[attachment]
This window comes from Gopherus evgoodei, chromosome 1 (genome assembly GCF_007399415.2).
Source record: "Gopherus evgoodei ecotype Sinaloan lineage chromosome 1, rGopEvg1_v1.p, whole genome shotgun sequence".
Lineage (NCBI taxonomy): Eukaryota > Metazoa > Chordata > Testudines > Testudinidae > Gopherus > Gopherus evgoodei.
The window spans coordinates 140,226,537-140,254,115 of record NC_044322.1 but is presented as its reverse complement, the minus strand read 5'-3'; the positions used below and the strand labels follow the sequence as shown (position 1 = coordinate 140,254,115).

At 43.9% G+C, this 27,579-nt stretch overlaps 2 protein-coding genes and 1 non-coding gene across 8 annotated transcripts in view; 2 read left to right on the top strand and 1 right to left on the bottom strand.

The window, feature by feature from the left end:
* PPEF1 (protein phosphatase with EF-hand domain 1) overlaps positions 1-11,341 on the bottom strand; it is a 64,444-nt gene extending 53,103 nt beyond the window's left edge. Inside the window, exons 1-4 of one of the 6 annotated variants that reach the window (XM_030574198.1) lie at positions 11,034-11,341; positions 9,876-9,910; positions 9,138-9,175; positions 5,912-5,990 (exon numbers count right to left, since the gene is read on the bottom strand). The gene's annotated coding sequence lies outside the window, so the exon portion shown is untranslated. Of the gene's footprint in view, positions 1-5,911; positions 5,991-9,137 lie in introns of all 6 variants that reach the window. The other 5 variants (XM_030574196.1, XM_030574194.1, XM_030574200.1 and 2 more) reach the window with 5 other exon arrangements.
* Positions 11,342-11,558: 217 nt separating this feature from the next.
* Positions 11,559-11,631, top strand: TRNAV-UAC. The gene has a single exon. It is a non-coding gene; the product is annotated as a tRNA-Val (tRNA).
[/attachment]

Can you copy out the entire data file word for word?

This window comes from Gopherus evgoodei, chromosome 1 (genome assembly GCF_007399415.2).
Source record: "Gopherus evgoodei ecotype Sinaloan lineage chromosome 1, rGopEvg1_v1.p, whole genome shotgun sequence".
Lineage (NCBI taxonomy): Eukaryota > Metazoa > Chordata > Testudines > Testudinidae > Gopherus > Gopherus evgoodei.
The window spans coordinates 140,226,537-140,254,115 of record NC_044322.1 but is presented as its reverse complement, the minus strand read 5'-3'; the positions used below and the strand labels follow the sequence as shown (position 1 = coordinate 140,254,115).

At 43.9% G+C, this 27,579-nt stretch overlaps 2 protein-coding genes and 1 non-coding gene across 8 annotated transcripts in view; 2 read left to right on the top strand and 1 right to left on the bottom strand.

The window, feature by feature from the left end:
* PPEF1 (protein phosphatase with EF-hand domain 1) overlaps positions 1-11,341 on the bottom strand; it is a 64,444-nt gene extending 53,103 nt beyond the window's left edge. Inside the window, exons 1-4 of one of the 6 annotated variants that reach the window (XM_030574198.1) lie at positions 11,034-11,341; positions 9,876-9,910; positions 9,138-9,175; positions 5,912-5,990 (exon numbers count right to left, since the gene is read on the bottom strand). The gene's annotated coding sequence lies outside the window, so the exon portion shown is untranslated. Of the gene's footprint in view, positions 1-5,911; positions 5,991-9,137 lie in introns of all 6 variants that reach the window. The other 5 variants (XM_030574196.1, XM_030574194.1, XM_030574200.1 and 2 more) reach the window with 5 other exon arrangements.
* Positions 11,342-11,558: 217 nt separating this feature from the next.
* Positions 11,559-11,631, top strand: TRNAV-UAC. The gene has a single exon. It is a non-coding gene; the product is annotated as a tRNA-Val (tRNA).